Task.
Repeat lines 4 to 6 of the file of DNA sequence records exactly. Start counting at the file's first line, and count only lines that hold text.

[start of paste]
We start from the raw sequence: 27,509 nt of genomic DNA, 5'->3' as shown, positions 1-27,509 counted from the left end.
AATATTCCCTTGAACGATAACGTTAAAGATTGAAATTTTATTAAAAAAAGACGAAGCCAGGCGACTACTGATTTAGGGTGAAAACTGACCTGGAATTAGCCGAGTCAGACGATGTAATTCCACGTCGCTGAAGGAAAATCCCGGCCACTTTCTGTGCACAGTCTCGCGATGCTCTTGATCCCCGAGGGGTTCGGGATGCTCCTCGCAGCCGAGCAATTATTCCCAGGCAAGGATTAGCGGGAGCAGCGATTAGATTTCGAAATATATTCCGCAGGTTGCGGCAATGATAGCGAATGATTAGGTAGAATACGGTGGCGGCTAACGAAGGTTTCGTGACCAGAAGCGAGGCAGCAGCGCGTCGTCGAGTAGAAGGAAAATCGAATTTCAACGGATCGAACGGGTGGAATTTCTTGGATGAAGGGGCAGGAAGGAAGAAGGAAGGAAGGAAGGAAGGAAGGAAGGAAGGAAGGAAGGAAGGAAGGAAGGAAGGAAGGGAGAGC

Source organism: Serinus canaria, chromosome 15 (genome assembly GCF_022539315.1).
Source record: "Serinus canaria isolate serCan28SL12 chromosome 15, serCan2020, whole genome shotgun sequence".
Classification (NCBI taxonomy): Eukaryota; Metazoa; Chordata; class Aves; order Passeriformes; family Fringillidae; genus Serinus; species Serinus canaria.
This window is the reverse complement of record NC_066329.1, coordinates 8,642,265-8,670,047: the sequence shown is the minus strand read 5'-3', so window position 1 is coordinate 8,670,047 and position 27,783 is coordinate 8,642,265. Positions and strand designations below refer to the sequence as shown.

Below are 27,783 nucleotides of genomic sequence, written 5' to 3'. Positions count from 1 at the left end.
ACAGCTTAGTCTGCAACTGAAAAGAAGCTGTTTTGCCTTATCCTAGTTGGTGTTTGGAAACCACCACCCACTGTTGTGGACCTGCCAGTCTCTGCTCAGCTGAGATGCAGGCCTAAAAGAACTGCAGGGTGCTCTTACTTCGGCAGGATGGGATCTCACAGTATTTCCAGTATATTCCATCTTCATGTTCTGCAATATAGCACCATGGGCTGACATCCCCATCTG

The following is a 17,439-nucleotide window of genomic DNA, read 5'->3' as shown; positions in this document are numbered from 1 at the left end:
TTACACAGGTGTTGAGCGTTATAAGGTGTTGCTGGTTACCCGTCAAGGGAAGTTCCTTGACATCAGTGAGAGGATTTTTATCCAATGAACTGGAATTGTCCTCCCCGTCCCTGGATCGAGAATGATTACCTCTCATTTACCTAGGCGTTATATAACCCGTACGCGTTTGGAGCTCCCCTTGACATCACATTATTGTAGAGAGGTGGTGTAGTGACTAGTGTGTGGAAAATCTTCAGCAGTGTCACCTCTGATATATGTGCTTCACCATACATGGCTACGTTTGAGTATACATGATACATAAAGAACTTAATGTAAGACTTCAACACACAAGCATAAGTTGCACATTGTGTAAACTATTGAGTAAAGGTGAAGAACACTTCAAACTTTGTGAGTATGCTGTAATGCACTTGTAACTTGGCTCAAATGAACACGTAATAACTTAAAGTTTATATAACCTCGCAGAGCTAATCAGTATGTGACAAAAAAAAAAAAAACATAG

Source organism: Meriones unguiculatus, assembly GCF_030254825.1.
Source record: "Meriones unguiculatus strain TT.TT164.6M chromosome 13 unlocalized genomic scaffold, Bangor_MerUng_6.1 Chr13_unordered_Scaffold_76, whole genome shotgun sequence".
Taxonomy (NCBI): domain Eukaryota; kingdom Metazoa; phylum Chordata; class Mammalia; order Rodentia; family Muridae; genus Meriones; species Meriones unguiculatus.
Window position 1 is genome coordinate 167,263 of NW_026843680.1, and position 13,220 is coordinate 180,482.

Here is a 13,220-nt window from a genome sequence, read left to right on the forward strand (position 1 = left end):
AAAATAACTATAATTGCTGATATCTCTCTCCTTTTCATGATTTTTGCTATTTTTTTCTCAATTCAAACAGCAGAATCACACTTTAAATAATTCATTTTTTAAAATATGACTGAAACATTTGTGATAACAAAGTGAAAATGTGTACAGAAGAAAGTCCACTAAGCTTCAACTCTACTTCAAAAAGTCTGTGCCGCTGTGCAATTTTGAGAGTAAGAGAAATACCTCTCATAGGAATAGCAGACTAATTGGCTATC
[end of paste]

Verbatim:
Source record: "Serinus canaria isolate serCan28SL12 chromosome 15, serCan2020, whole genome shotgun sequence".
Classification (NCBI taxonomy): Eukaryota; Metazoa; Chordata; class Aves; order Passeriformes; family Fringillidae; genus Serinus; species Serinus canaria.
This window is the reverse complement of record NC_066329.1, coordinates 8,642,265-8,670,047: the sequence shown is the minus strand read 5'-3', so window position 1 is coordinate 8,670,047 and position 27,783 is coordinate 8,642,265. Positions and strand designations below refer to the sequence as shown.